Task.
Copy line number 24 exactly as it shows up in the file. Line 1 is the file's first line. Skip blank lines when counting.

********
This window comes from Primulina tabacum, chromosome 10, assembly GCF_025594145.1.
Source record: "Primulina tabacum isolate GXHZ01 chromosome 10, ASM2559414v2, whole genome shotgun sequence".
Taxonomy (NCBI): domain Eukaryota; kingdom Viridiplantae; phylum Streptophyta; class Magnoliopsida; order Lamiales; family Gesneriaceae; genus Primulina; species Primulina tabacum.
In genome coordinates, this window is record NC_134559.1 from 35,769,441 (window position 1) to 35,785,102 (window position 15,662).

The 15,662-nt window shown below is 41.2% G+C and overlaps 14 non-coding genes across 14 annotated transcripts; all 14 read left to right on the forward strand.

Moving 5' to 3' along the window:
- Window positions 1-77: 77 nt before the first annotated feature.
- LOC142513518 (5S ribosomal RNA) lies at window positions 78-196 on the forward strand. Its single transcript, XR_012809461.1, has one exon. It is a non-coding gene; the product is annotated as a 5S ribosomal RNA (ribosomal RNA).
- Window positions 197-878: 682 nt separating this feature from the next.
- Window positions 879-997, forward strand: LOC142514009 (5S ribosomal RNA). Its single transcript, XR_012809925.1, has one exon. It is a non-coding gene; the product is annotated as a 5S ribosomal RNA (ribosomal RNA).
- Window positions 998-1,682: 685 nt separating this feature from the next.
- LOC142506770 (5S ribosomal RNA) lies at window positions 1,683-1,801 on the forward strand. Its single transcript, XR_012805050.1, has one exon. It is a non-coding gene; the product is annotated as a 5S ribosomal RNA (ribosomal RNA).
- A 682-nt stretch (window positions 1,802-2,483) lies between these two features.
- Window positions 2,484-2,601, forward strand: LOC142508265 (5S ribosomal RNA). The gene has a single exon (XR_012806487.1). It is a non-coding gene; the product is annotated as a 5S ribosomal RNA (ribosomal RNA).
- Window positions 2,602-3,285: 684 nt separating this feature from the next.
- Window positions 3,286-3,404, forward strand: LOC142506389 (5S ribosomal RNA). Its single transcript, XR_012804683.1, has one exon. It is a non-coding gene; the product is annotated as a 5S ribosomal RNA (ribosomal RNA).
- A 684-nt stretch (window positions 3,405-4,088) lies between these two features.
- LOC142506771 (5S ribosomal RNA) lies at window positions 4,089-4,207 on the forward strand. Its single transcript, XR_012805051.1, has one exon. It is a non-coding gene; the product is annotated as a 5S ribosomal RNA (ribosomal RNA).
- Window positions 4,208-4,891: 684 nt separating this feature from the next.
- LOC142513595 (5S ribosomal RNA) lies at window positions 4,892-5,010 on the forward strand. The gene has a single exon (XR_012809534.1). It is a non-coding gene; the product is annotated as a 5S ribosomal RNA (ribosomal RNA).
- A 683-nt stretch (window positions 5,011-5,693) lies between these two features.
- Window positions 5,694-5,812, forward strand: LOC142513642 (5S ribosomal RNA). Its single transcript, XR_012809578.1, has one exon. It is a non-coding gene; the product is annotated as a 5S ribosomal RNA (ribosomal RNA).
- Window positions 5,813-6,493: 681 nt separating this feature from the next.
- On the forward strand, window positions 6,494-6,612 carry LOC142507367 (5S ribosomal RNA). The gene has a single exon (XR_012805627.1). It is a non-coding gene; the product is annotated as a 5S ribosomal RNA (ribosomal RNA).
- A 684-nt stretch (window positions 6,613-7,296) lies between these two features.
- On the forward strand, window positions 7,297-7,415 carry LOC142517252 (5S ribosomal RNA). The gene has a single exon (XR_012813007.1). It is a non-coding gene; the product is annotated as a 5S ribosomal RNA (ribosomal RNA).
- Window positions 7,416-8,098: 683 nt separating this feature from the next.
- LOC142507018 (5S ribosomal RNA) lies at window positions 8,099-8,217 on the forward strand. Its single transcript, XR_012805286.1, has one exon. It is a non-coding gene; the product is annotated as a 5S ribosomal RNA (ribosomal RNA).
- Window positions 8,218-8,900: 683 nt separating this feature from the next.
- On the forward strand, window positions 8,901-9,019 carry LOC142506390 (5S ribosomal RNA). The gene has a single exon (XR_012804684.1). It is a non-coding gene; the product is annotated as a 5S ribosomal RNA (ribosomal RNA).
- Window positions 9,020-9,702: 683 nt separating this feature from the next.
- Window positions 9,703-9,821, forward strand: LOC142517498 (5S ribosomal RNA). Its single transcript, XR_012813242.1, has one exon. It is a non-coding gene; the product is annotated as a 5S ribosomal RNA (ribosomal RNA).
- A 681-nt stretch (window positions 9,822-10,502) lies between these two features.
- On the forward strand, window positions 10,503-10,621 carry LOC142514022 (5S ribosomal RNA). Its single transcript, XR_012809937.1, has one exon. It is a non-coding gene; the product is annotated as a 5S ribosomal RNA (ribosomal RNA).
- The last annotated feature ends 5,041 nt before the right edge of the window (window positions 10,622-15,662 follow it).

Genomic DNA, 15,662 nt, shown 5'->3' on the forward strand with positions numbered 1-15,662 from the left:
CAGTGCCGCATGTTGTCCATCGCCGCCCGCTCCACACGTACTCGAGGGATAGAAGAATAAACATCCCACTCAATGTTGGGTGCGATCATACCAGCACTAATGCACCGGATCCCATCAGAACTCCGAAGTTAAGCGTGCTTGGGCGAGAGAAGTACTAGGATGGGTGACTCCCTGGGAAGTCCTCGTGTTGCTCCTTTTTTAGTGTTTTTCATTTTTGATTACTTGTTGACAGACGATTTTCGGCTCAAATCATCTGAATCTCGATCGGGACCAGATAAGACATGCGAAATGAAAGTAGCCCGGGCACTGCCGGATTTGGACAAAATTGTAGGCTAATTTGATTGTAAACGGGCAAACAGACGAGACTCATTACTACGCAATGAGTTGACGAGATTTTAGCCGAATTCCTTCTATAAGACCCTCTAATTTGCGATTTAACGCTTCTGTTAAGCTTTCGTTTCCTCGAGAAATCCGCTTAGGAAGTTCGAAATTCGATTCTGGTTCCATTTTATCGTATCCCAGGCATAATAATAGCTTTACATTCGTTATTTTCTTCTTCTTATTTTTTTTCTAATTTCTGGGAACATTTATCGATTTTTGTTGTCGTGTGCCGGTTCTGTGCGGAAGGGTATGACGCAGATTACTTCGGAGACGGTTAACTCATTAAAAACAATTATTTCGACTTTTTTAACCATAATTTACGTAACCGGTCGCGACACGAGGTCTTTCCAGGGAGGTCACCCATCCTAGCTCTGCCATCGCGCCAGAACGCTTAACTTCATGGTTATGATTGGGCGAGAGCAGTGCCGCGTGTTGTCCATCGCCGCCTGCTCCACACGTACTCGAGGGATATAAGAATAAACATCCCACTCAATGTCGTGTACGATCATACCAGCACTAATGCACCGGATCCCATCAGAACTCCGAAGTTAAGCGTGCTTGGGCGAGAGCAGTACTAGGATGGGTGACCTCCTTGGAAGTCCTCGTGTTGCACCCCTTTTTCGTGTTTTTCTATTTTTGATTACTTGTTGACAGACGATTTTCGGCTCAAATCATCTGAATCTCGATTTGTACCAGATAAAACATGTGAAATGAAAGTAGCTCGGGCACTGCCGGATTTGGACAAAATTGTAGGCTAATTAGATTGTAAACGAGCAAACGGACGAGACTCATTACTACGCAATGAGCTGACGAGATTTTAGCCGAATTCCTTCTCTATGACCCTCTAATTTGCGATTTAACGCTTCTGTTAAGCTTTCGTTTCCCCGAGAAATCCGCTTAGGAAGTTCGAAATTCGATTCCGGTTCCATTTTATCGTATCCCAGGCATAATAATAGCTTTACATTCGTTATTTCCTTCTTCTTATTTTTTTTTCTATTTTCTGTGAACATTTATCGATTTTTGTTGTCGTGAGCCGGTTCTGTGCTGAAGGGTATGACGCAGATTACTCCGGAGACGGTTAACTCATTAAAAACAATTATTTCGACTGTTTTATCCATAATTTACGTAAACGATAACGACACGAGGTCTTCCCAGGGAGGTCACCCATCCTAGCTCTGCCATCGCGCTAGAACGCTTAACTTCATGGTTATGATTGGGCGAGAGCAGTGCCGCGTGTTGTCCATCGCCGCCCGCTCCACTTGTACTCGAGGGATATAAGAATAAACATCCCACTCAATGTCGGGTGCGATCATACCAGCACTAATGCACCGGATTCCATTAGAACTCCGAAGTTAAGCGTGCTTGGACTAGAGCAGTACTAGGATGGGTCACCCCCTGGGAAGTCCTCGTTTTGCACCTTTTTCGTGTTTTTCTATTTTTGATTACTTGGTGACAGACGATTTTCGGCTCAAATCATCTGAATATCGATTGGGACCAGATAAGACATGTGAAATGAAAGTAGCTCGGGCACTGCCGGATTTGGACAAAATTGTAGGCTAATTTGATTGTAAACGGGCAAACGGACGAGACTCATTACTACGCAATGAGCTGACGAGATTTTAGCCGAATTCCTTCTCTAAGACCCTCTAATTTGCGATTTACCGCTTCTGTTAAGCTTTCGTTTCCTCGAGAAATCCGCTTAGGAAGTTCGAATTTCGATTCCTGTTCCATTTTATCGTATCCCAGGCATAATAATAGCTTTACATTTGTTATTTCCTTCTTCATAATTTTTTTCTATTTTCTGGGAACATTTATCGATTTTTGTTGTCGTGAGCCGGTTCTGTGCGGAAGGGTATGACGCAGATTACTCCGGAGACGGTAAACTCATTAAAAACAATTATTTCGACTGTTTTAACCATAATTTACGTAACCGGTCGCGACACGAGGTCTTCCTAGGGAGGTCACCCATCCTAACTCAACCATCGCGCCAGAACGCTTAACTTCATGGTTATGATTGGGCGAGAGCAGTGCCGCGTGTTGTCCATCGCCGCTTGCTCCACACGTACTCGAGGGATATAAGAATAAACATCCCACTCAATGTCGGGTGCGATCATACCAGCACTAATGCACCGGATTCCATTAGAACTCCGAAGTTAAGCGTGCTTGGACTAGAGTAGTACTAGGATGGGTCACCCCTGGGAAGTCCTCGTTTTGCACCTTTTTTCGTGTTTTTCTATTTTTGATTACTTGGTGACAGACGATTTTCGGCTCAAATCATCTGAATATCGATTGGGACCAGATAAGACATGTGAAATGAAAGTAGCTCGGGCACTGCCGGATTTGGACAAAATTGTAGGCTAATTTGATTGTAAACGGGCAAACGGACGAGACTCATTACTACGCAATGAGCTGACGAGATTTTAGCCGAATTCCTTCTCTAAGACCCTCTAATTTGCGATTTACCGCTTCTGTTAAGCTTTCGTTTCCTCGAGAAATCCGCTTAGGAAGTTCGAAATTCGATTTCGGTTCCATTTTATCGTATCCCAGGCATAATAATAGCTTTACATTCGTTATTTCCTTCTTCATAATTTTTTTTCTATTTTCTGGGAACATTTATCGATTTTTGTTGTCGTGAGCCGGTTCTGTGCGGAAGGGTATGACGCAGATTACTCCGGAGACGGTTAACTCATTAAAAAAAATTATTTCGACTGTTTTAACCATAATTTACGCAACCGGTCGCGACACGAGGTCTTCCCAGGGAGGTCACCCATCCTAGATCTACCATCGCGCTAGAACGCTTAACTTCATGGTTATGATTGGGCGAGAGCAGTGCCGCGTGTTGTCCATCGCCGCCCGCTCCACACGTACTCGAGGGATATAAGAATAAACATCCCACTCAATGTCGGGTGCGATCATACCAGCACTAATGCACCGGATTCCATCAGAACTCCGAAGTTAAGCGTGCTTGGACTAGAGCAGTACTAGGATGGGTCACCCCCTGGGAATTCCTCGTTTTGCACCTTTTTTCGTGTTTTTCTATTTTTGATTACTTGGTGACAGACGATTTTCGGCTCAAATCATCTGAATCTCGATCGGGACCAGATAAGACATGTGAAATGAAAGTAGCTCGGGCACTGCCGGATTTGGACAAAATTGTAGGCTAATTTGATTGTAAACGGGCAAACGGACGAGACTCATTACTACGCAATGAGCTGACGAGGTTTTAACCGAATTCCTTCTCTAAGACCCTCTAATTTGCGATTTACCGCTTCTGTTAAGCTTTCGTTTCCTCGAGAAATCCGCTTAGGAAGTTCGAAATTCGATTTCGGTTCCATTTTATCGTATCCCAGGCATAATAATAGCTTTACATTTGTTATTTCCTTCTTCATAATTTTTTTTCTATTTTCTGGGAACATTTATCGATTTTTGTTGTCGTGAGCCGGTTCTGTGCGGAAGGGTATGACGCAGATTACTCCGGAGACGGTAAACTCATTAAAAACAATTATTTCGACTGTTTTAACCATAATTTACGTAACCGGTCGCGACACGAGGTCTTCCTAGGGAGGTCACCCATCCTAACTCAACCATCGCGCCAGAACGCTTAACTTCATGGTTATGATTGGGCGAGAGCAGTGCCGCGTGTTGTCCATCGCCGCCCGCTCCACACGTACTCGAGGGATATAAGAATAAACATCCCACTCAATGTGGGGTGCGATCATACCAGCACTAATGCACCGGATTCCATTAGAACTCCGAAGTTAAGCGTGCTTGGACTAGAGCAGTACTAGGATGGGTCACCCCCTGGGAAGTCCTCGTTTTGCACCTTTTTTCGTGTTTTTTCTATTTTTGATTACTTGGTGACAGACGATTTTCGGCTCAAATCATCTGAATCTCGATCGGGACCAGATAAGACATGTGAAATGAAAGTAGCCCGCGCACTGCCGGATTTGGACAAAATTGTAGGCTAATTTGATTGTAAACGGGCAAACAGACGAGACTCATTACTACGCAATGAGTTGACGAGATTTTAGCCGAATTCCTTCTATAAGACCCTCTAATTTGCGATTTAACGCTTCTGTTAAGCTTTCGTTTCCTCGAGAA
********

- On the forward strand, window positions 6,494-6,612 carry LOC142507367 (5S ribosomal RNA). The gene has a single exon (XR_012805627.1). It is a non-coding gene; the product is annotated as a 5S ribosomal RNA (ribosomal RNA).